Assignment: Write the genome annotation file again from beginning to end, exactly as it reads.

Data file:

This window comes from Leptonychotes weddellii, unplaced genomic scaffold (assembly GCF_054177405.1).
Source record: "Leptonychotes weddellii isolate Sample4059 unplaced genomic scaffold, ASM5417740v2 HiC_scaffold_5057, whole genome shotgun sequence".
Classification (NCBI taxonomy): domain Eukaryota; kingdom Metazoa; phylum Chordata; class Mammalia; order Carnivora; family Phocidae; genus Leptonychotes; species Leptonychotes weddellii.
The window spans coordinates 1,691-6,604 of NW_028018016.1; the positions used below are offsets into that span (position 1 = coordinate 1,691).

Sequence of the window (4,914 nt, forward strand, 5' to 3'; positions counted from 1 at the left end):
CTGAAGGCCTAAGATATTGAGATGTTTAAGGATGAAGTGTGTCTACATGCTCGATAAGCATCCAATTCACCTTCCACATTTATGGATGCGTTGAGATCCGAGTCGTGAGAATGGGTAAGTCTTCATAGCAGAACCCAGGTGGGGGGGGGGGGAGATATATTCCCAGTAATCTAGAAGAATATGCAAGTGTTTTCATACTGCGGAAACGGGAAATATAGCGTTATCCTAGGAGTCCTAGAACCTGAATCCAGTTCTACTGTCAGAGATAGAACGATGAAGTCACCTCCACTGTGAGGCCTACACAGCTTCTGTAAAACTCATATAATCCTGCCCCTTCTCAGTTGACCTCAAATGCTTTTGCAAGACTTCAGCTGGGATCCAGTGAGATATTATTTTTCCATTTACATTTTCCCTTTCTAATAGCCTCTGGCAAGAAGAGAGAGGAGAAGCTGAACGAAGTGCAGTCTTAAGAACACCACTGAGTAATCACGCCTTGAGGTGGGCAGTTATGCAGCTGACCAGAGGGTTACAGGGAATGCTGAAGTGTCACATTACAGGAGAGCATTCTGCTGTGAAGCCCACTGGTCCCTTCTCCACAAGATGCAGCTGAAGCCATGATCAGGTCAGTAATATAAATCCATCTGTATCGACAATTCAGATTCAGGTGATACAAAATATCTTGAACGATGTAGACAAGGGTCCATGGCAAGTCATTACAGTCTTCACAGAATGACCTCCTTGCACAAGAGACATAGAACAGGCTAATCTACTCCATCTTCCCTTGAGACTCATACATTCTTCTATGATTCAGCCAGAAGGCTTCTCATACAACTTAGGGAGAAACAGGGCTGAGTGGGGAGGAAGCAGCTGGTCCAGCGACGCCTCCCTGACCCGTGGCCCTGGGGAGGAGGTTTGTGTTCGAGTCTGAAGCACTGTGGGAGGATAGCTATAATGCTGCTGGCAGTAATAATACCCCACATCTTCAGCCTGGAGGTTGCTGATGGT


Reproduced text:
This window comes from Leptonychotes weddellii, unplaced genomic scaffold (assembly GCF_054177405.1).
Source record: "Leptonychotes weddellii isolate Sample4059 unplaced genomic scaffold, ASM5417740v2 HiC_scaffold_5057, whole genome shotgun sequence".
Classification (NCBI taxonomy): domain Eukaryota; kingdom Metazoa; phylum Chordata; class Mammalia; order Carnivora; family Phocidae; genus Leptonychotes; species Leptonychotes weddellii.
The window spans coordinates 1,691-6,604 of NW_028018016.1; the positions used below are offsets into that span (position 1 = coordinate 1,691).

Sequence of the window (4,914 nt, forward strand, 5' to 3'; positions counted from 1 at the left end):
CTGAAGGCCTAAGATATTGAGATGTTTAAGGATGAAGTGTGTCTACATGCTCGATAAGCATCCAATTCACCTTCCACATTTATGGATGCGTTGAGATCCGAGTCGTGAGAATGGGTAAGTCTTCATAGCAGAACCCAGGTGGGGGGGGGGGGAGATATATTCCCAGTAATCTAGAAGAATATGCAAGTGTTTTCATACTGCGGAAACGGGAAATATAGCGTTATCCTAGGAGTCCTAGAACCTGAATCCAGTTCTACTGTCAGAGATAGAACGATGAAGTCACCTCCACTGTGAGGCCTACACAGCTTCTGTAAAACTCATATAATCCTGCCCCTTCTCAGTTGACCTCAAATGCTTTTGCAAGACTTCAGCTGGGATCCAGTGAGATATTATTTTTCCATTTACATTTTCCCTTTCTAATAGCCTCTGGCAAGAAGAGAGAGGAGAAGCTGAACGAAGTGCAGTCTTAAGAACACCACTGAGTAATCACGCCTTGAGGTGGGCAGTTATGCAGCTGACCAGAGGGTTACAGGGAATGCTGAAGTGTCACATTACAGGAGAGCATTCTGCTGTGAAGCCCACTGGTCCCTTCTCCACAAGATGCAGCTGAAGCCATGATCAGGTCAGTAATATAAATCCATCTGTATCGACAATTCAGATTCAGGTGATACAAAATATCTTGAACGATGTAGACAAGGGTCCATGGCAAGTCATTACAGTCTTCACAGAATGACCTCCTTGCACAAGAGACATAGAACAGGCTAATCTACTCCATCTTCCCTTGAGACTCATACATTCTTCTATGATTCAGCCAGAAGGCTTCTCATACAACTTAGGGAGAAACAGGGCTGAGTGGGGAGGAAGCAGCTGGTCCAGCGACGCCTCCCTGACCCGTGGCCCTGGGGAGGAGGTTTGTGTTCGAGTCTGAAGCACTGTGGGAGGATAGCTATAATGCTGCTGGCAGTAATAATACCCCACATCTTCAGCCTGGAGGTTGCTGATGGT